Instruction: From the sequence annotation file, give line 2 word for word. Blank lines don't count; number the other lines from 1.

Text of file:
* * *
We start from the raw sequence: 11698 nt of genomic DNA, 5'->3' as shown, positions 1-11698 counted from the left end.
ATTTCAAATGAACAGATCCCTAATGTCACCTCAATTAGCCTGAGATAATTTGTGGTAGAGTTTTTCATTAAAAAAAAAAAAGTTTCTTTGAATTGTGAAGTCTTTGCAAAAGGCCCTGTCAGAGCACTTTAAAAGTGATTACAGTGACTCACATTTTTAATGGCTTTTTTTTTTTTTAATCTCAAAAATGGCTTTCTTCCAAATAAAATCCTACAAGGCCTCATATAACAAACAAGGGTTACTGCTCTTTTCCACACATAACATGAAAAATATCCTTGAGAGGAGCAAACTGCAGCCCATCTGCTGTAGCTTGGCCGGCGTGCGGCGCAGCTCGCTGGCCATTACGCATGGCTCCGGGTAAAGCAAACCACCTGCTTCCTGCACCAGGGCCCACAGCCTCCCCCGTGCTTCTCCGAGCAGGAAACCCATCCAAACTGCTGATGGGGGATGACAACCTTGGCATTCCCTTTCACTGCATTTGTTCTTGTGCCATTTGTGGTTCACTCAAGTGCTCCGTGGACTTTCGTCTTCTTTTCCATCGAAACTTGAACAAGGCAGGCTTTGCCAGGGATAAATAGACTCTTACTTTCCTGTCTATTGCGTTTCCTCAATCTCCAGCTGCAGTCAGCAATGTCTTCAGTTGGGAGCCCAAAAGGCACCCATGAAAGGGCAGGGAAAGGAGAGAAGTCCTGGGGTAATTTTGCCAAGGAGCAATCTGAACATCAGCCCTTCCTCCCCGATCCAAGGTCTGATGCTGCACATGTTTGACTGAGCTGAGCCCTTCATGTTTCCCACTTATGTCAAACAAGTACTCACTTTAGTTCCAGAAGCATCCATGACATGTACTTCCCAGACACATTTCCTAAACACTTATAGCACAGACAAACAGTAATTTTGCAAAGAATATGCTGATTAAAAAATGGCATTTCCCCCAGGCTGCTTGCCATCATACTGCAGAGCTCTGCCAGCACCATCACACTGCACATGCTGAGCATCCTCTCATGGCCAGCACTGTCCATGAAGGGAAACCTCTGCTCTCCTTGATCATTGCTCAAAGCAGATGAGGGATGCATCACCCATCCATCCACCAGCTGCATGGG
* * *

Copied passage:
ATTTCAAATGAACAGATCCCTAATGTCACCTCAATTAGCCTGAGATAATTTGTGGTAGAGTTTTTCATTAAAAAAAAAAAAGTTTCTTTGAATTGTGAAGTCTTTGCAAAAGGCCCTGTCAGAGCACTTTAAAAGTGATTACAGTGACTCACATTTTTAATGGCTTTTTTTTTTTTTAATCTCAAAAATGGCTTTCTTCCAAATAAAATCCTACAAGGCCTCATATAACAAACAAGGGTTACTGCTCTTTTCCACACATAACATGAAAAATATCCTTGAGAGGAGCAAACTGCAGCCCATCTGCTGTAGCTTGGCCGGCGTGCGGCGCAGCTCGCTGGCCATTACGCATGGCTCCGGGTAAAGCAAACCACCTGCTTCCTGCACCAGGGCCCACAGCCTCCCCCGTGCTTCTCCGAGCAGGAAACCCATCCAAACTGCTGATGGGGGATGACAACCTTGGCATTCCCTTTCACTGCATTTGTTCTTGTGCCATTTGTGGTTCACTCAAGTGCTCCGTGGACTTTCGTCTTCTTTTCCATCGAAACTTGAACAAGGCAGGCTTTGCCAGGGATAAATAGACTCTTACTTTCCTGTCTATTGCGTTTCCTCAATCTCCAGCTGCAGTCAGCAATGTCTTCAGTTGGGAGCCCAAAAGGCACCCATGAAAGGGCAGGGAAAGGAGAGAAGTCCTGGGGTAATTTTGCCAAGGAGCAATCTGAACATCAGCCCTTCCTCCCCGATCCAAGGTCTGATGCTGCACATGTTTGACTGAGCTGAGCCCTTCATGTTTCCCACTTATGTCAAACAAGTACTCACTTTAGTTCCAGAAGCATCCATGACATGTACTTCCCAGACACATTTCCTAAACACTTATAGCACAGACAAACAGTAATTTTGCAAAGAATATGCTGATTAAAAAATGGCATTTCCCCCAGGCTGCTTGCCATCATACTGCAGAGCTCTGCCAGCACCATCACACTGCACATGCTGAGCATCCTCTCATGGCCAGCACTGTCCATGAAGGGAAACCTCTGCTCTCCTTGATCATTGCTCAAAGCAGATGAGGGATGCATCACCCATCCATCCACCAGCTGCATGGG